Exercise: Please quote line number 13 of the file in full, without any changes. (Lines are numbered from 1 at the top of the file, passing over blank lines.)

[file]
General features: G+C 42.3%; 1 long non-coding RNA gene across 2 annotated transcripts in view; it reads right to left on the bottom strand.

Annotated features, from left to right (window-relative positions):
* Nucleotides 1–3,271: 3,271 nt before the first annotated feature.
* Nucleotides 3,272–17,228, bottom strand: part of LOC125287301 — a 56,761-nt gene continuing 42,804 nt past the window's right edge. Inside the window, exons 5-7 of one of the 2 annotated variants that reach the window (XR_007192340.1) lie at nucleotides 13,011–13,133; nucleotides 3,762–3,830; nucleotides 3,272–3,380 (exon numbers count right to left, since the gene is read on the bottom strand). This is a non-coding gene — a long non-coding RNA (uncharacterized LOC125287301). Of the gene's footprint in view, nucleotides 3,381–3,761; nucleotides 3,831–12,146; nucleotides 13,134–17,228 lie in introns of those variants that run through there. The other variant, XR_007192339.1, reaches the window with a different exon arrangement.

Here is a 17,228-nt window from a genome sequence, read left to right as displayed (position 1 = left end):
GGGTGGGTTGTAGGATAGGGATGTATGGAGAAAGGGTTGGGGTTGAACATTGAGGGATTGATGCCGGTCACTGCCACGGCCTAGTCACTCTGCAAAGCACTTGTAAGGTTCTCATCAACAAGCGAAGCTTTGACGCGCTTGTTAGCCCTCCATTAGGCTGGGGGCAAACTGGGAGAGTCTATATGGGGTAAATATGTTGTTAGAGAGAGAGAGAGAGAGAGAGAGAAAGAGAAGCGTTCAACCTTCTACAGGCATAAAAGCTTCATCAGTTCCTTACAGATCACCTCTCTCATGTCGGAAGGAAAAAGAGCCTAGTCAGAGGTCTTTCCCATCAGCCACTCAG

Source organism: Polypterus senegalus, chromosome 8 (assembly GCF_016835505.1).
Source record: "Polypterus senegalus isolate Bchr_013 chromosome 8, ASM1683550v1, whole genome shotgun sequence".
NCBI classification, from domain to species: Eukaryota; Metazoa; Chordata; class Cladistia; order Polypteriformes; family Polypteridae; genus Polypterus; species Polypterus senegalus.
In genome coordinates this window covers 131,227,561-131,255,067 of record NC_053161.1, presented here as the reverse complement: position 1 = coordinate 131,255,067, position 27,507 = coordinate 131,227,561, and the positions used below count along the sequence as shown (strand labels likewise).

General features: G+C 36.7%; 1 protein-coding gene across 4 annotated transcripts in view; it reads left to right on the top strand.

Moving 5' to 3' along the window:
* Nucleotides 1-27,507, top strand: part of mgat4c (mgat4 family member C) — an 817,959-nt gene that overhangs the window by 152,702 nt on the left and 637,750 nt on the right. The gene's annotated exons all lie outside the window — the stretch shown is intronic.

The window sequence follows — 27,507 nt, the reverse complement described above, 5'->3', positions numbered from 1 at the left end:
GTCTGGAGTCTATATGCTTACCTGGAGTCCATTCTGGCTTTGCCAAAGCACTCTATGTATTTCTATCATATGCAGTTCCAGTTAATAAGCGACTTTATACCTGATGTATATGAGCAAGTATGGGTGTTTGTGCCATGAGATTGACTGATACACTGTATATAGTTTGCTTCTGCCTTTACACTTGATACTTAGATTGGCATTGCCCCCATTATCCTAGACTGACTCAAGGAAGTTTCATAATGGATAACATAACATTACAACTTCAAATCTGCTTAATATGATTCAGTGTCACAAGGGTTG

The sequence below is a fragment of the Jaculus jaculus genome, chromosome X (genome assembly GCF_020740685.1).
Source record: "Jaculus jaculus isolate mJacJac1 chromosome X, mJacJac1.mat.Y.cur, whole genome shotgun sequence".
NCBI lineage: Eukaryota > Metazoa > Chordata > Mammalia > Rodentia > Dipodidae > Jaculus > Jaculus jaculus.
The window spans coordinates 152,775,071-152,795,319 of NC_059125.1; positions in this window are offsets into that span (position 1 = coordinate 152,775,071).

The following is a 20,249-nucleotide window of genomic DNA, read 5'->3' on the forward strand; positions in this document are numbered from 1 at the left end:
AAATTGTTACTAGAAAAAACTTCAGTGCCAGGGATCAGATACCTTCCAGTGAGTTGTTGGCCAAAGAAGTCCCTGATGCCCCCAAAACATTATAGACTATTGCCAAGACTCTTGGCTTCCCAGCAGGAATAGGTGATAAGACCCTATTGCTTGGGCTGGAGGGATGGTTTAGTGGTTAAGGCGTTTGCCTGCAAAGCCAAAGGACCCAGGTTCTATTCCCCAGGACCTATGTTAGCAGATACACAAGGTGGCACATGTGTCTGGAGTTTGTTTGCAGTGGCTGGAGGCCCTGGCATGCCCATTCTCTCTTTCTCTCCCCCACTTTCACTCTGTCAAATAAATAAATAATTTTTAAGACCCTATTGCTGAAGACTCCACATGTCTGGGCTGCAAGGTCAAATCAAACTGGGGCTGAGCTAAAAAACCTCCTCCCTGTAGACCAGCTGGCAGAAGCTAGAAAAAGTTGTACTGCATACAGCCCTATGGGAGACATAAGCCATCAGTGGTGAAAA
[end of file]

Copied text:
* Nucleotides 1-27,507, top strand: part of mgat4c (mgat4 family member C) — an 817,959-nt gene that overhangs the window by 152,702 nt on the left and 637,750 nt on the right. The gene's annotated exons all lie outside the window — the stretch shown is intronic.